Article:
Perry and the Constitution

Tuesday, August 23, 2011

Anyone with any doubts that Rick Perry is a theocrat can mosey on over to a Yahoo! News writeup of seven changes the governor of Texas would like to make to the Constitution, as he explains in his book, Fed Up! Our Fight to Save America from Washington. They look like quite the grab-bag at first glance, but they are uniformly bad or unnecessary:

  1. Abolish lifetime tenure for federal judges by amending Article III, Section I of the Constitution.
  2. Congress should have the power to override Supreme Court decisions with a two-thirds vote.
  3. Scrap the federal income tax by repealing the Sixteenth Amendment.
  4. End the direct election of senators by repealing the Seventeenth Amendment.
  5. Require the federal government to balance its budget every year.
  6. The federal Constitution should define marriage as between one man and one woman in all 50 states.
  7. Abortion should be made illegal throughout the country.
Notice that Perry's first two proposed changes are both direct attacks on the independence of the judiciary. The third sounds good, but would be unnecessary if the electorate really were in favor of lower taxes, and (if not), it would be easily circumvented with another tax. The fourth is unnecessary. The fifth is absurd: In a time of national emergency (like a real war), the government should be able to borrow and, absent a free banking system, the amendment could be overridden by the confiscatory mechanism like inflation, anyway. Finally, the last two reveal as a misconception that Perry considers "states' rights" a check against tyranny, or (and, much more important) that he believes the Constitution serves as a check on government power. That last is particularly disturbing, given Perry's track record as someone who is good at quietly amassing lots of power.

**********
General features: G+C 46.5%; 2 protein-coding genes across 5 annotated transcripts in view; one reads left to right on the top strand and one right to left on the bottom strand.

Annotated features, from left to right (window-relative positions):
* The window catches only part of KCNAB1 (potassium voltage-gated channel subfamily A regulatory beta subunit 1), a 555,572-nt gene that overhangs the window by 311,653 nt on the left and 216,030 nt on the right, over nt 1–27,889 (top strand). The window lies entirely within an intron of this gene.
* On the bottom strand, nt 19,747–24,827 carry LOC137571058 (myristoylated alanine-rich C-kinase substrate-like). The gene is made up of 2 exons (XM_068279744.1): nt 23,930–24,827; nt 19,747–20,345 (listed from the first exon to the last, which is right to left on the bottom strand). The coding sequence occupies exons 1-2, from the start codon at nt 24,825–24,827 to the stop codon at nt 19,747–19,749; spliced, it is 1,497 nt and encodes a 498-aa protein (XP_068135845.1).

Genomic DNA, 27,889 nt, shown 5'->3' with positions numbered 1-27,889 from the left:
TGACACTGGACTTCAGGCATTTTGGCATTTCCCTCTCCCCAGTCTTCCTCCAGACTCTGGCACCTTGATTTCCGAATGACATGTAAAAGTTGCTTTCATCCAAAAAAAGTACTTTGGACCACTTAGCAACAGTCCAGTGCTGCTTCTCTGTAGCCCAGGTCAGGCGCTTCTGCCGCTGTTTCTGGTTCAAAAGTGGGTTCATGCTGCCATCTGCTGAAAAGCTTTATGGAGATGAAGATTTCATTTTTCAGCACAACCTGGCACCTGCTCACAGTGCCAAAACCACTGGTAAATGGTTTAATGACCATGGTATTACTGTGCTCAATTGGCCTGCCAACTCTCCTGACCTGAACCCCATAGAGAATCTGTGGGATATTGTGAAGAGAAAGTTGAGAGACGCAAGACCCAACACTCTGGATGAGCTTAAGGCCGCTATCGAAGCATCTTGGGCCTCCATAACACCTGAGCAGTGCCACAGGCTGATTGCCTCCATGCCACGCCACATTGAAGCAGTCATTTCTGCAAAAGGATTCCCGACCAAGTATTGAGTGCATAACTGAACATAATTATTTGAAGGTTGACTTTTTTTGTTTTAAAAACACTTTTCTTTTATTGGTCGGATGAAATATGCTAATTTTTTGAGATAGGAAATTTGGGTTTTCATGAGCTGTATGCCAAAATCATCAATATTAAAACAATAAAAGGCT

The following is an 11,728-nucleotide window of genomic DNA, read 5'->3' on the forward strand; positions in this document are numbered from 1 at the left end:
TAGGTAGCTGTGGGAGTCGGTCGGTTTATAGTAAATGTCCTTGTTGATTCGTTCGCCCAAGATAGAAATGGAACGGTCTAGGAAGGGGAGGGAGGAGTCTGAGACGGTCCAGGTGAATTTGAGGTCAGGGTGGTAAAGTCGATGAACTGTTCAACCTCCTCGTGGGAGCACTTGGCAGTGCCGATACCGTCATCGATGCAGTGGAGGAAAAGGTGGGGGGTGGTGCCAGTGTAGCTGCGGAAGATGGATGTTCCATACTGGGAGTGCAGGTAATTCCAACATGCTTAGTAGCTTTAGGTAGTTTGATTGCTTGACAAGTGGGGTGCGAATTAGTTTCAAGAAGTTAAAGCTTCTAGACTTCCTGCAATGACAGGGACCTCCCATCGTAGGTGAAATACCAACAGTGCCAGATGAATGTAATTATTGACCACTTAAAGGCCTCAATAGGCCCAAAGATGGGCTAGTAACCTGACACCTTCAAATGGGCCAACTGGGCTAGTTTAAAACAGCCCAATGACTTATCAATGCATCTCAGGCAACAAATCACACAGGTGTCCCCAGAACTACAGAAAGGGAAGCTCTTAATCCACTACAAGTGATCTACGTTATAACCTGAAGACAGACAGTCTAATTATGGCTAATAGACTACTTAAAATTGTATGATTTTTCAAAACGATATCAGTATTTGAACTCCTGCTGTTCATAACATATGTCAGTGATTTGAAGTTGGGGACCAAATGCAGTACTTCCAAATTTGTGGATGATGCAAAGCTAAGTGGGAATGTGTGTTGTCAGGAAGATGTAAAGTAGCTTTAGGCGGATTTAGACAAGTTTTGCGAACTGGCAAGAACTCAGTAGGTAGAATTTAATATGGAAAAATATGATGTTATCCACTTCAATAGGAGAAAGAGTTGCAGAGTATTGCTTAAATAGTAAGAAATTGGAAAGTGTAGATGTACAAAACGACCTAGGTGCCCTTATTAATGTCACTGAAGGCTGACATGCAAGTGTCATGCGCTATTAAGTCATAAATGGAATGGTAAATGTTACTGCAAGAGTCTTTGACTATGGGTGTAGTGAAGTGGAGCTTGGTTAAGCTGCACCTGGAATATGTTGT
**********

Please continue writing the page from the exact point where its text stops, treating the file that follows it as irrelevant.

If we elect Perry, we may well find ourselves wishing we had an incompetent President.

-- CAV


Mark Lindholm said...

I still have doubts that Perry is a theocrat. Not to defend the guy, but theocracy is a word with a pretty clear definition, and these things are not it.

The last two items are the only religion-oriented ones. If we define theocrat as a person who wants to be elected president on a platform of making gay marriage and abortion illegal (hypothetically, for this is not Perry's stated platform, but something he wrote in a book a while back), then what do we call rule by unelected priests with no accountability except the voices in their heads? Would they be super-duper-theocrats?

Kyle Haight said...

I somewhat disagree with you about Perry's item (4). Switching to direct election of Senators removed a significant check from the federal government and created a major shift in the balance of power. By making the power bases of the House and Senate more alike it made it easier for factions to capture control of both.

That said, this is a structural issue and shouldn't be where we focus attention.

Vigilis said...

Gus, consider two of the major campaign positions set in stone by the incumbent president, who started with friendly control of both houses.